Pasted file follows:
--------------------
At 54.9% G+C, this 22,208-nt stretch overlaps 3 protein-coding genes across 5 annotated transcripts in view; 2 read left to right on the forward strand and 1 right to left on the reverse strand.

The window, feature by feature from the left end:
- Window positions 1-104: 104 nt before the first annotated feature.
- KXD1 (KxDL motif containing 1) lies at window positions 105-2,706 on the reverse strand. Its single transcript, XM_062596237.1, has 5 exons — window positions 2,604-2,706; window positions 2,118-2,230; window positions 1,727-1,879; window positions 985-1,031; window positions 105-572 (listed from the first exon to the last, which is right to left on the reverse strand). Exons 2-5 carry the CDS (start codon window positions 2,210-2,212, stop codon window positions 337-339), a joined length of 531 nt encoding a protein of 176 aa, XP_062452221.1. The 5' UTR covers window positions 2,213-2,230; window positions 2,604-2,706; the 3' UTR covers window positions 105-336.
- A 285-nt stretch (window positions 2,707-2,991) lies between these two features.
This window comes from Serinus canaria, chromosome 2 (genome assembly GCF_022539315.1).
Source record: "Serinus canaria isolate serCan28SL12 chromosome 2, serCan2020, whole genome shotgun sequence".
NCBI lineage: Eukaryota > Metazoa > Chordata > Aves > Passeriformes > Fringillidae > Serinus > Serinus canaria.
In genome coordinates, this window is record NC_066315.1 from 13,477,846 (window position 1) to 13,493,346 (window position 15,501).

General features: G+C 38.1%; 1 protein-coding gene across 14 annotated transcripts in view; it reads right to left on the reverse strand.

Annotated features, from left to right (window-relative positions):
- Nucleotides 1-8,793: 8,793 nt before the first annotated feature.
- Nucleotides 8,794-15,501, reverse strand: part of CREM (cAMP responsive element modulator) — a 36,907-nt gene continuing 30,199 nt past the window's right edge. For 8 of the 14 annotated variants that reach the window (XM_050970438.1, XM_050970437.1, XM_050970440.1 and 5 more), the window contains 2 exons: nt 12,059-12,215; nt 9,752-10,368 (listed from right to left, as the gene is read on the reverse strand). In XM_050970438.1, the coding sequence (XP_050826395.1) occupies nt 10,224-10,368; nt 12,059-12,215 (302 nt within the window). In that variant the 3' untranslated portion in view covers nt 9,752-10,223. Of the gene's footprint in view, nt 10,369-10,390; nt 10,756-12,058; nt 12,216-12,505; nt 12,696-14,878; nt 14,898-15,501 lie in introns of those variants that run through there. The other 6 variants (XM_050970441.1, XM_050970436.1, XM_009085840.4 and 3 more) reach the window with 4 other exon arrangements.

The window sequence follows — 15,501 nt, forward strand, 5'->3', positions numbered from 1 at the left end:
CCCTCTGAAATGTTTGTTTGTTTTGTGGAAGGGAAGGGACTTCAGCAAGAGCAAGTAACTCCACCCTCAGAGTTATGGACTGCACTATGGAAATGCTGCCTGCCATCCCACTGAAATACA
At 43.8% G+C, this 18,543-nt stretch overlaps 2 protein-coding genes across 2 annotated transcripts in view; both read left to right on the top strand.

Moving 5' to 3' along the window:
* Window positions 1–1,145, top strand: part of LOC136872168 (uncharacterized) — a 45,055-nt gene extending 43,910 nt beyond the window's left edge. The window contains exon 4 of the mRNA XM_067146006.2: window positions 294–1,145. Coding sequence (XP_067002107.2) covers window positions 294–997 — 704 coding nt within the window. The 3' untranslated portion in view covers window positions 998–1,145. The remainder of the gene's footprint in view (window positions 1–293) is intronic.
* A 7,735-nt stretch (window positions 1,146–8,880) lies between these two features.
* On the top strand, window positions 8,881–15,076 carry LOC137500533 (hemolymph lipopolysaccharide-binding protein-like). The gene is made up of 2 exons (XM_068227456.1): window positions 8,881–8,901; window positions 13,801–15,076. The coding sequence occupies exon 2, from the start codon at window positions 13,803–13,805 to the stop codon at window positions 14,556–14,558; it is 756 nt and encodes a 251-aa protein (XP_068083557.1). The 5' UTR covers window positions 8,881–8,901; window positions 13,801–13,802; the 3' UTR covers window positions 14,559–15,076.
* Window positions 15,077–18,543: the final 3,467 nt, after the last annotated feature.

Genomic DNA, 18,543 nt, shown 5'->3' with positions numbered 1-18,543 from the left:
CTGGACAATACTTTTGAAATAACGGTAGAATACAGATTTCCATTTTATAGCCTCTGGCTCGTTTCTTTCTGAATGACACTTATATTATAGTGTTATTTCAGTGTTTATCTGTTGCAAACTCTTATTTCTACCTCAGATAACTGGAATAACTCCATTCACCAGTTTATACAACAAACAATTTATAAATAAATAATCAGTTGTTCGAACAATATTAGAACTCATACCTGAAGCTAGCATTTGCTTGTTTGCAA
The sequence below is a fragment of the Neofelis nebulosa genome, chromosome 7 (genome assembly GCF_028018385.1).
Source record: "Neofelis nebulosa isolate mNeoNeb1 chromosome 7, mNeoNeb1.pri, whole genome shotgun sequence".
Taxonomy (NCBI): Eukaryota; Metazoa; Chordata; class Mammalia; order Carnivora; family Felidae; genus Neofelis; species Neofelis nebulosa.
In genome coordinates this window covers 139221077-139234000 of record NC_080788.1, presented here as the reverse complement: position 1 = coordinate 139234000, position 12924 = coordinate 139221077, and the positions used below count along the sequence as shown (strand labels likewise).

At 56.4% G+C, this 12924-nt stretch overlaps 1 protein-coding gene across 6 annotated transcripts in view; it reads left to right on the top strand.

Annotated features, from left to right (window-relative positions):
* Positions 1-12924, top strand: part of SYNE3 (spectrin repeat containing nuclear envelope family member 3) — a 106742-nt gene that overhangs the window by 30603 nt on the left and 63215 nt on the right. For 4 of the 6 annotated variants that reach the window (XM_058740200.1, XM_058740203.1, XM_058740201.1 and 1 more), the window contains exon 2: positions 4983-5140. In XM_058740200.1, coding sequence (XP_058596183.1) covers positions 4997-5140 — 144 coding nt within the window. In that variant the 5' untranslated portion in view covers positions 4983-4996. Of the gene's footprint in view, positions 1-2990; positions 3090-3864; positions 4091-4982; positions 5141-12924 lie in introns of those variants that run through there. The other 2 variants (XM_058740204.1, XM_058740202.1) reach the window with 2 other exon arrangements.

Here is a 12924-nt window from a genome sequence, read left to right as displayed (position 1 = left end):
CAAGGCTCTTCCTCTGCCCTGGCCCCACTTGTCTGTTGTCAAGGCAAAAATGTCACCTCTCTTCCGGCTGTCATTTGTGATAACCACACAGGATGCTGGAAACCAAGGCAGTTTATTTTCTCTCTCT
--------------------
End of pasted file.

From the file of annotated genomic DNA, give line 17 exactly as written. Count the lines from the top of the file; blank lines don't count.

Moving 5' to 3' along the window: